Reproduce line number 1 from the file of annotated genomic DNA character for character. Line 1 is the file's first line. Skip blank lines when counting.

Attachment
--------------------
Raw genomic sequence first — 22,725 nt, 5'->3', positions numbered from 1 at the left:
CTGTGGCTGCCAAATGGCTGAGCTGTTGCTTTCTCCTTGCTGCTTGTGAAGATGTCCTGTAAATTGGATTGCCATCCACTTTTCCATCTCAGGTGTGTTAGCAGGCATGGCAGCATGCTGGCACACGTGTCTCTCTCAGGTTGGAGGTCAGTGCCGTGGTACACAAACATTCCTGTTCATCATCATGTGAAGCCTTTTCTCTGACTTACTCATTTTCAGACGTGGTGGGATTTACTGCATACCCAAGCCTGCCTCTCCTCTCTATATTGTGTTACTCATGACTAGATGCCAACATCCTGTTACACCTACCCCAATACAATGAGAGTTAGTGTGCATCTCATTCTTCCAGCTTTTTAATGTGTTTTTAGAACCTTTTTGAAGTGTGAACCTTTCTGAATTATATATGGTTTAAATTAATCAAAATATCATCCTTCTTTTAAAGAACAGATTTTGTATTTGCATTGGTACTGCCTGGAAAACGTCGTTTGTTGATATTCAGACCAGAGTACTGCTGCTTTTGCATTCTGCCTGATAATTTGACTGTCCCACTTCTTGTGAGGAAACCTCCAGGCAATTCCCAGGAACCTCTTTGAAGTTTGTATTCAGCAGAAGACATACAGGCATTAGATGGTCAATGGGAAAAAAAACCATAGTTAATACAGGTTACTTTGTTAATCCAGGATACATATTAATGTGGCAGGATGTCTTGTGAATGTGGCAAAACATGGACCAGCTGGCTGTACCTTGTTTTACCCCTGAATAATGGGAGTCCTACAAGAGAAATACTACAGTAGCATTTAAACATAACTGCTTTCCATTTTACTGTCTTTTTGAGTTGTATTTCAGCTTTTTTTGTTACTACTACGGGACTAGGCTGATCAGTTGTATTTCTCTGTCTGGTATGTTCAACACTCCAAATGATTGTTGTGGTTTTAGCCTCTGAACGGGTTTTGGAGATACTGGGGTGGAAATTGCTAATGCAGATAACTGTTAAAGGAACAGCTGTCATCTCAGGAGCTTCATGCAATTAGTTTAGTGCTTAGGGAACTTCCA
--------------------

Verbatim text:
Raw genomic sequence first — 22,725 nt, 5'->3', positions numbered from 1 at the left: